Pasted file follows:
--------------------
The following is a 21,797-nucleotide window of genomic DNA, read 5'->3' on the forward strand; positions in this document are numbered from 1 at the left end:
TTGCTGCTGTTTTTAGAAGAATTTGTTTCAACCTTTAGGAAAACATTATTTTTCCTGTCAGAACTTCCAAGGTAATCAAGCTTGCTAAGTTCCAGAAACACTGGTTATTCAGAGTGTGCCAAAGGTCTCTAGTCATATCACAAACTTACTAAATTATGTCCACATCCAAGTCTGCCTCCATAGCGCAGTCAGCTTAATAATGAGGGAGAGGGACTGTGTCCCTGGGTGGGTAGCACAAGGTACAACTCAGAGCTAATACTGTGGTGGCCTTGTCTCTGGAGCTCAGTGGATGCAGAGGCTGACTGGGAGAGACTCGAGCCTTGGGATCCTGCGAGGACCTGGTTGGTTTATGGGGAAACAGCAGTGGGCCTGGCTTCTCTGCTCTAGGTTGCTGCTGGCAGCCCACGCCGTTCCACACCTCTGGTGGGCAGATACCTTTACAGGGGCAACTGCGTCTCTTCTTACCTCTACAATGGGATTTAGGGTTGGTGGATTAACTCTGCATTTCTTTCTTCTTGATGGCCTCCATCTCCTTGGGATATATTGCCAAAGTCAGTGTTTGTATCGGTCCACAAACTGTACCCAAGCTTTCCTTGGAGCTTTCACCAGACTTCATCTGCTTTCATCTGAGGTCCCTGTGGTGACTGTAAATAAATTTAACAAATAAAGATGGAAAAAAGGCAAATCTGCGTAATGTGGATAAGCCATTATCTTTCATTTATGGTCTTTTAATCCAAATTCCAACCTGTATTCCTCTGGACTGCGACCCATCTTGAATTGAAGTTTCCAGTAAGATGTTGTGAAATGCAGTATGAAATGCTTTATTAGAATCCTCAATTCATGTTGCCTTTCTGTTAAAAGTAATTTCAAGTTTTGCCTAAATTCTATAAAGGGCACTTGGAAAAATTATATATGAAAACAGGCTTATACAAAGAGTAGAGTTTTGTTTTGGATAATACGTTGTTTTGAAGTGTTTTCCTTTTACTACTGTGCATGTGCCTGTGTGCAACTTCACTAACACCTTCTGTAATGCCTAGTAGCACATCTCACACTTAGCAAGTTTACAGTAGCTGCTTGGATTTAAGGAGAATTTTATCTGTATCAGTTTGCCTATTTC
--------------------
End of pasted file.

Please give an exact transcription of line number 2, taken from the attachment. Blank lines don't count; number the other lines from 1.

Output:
TTGCTGCTGTTTTTAGAAGAATTTGTTTCAACCTTTAGGAAAACATTATTTTTCCTGTCAGAACTTCCAAGGTAATCAAGCTTGCTAAGTTCCAGAAACACTGGTTATTCAGAGTGTGCCAAAGGTCTCTAGTCATATCACAAACTTACTAAATTATGTCCACATCCAAGTCTGCCTCCATAGCGCAGTCAGCTTAATAATGAGGGAGAGGGACTGTGTCCCTGGGTGGGTAGCACAAGGTACAACTCAGAGCTAATACTGTGGTGGCCTTGTCTCTGGAGCTCAGTGGATGCAGAGGCTGACTGGGAGAGACTCGAGCCTTGGGATCCTGCGAGGACCTGGTTGGTTTATGGGGAAACAGCAGTGGGCCTGGCTTCTCTGCTCTAGGTTGCTGCTGGCAGCCCACGCCGTTCCACACCTCTGGTGGGCAGATACCTTTACAGGGGCAACTGCGTCTCTTCTTACCTCTACAATGGGATTTAGGGTTGGTGGATTAACTCTGCATTTCTTTCTTCTTGATGGCCTCCATCTCCTTGGGATATATTGCCAAAGTCAGTGTTTGTATCGGTCCACAAACTGTACCCAAGCTTTCCTTGGAGCTTTCACCAGACTTCATCTGCTTTCATCTGAGGTCCCTGTGGTGACTGTAAATAAATTTAACAAATAAAGATGGAAAAAAGGCAAATCTGCGTAATGTGGATAAGCCATTATCTTTCATTTATGGTCTTTTAATCCAAATTCCAACCTGTATTCCTCTGGACTGCGACCCATCTTGAATTGAAGTTTCCAGTAAGATGTTGTGAAATGCAGTATGAAATGCTTTATTAGAATCCTCAATTCATGTTGCCTTTCTGTTAAAAGTAATTTCAAGTTTTGCCTAAATTCTATAAAGGGCACTTGGAAAAATTATATATGAAAACAGGCTTATACAAAGAGTAGAGTTTTGTTTTGGATAATACGTTGTTTTGAAGTGTTTTCCTTTTACTACTGTGCATGTGCCTGTGTGCAACTTCACTAACACCTTCTGTAATGCCTAGTAGCACATCTCACACTTAGCAAGTTTACAGTAGCTGCTTGGATTTAAGGAGAATTTTATCTGTATCAGTTTGCCTATTTC